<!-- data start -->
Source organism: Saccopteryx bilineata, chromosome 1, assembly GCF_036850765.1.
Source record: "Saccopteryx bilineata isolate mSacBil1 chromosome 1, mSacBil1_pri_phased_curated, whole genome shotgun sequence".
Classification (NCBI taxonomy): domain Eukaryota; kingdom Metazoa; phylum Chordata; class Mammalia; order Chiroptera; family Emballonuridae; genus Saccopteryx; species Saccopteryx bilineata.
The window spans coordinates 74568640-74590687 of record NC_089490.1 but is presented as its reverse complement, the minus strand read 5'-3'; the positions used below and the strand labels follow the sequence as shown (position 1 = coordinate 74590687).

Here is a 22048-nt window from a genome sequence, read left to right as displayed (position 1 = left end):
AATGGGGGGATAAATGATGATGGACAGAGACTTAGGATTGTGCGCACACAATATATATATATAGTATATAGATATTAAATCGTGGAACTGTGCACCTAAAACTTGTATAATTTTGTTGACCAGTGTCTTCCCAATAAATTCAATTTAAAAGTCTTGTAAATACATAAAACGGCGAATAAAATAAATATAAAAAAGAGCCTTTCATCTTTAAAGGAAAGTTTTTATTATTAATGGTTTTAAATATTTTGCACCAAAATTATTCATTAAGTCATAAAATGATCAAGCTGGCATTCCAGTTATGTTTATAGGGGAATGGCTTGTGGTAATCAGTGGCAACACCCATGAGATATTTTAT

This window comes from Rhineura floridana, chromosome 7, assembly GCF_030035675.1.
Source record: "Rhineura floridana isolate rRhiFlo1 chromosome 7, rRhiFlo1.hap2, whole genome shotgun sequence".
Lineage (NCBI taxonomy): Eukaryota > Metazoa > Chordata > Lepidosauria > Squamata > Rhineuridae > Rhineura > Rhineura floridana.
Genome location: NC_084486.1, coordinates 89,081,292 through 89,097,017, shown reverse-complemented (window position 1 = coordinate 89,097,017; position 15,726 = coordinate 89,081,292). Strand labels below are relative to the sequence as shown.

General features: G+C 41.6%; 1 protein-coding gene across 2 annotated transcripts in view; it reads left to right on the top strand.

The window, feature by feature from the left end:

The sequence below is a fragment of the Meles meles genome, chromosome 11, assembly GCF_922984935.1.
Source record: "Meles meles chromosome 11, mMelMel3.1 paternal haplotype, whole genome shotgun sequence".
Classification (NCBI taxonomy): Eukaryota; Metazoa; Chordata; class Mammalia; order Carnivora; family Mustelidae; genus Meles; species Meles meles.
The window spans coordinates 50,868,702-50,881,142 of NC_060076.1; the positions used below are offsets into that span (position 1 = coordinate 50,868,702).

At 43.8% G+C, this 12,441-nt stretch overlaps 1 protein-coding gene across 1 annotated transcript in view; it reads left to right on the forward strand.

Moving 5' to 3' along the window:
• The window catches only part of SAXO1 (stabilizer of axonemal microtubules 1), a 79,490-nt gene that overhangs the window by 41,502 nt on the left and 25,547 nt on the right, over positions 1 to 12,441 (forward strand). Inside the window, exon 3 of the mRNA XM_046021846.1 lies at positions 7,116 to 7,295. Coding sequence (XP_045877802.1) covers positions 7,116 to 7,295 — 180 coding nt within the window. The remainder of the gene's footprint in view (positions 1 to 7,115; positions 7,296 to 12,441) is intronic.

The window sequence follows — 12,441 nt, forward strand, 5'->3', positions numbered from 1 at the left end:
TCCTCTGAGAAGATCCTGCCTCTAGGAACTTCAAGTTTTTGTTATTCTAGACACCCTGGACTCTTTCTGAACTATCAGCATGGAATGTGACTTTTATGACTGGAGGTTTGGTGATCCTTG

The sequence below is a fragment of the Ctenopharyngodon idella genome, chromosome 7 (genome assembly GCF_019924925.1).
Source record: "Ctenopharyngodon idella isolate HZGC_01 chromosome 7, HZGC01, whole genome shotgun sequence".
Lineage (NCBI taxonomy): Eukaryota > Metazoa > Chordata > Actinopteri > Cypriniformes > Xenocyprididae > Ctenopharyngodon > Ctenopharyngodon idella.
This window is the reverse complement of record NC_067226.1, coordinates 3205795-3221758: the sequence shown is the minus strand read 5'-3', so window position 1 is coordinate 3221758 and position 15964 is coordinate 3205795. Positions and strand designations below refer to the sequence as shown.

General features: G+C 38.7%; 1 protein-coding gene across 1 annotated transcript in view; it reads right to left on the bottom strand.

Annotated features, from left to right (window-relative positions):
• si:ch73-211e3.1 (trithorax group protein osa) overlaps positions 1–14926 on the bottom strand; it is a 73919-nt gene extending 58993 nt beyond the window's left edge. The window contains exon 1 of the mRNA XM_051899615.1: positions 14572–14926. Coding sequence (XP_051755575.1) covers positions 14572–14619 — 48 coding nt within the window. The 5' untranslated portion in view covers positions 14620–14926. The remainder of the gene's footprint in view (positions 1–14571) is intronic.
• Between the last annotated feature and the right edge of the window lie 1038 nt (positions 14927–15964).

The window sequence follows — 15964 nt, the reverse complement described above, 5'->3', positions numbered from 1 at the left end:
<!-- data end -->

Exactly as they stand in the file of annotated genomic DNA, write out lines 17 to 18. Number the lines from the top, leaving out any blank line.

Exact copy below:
At 43.8% G+C, this 12,441-nt stretch overlaps 1 protein-coding gene across 1 annotated transcript in view; it reads left to right on the forward strand.

Moving 5' to 3' along the window: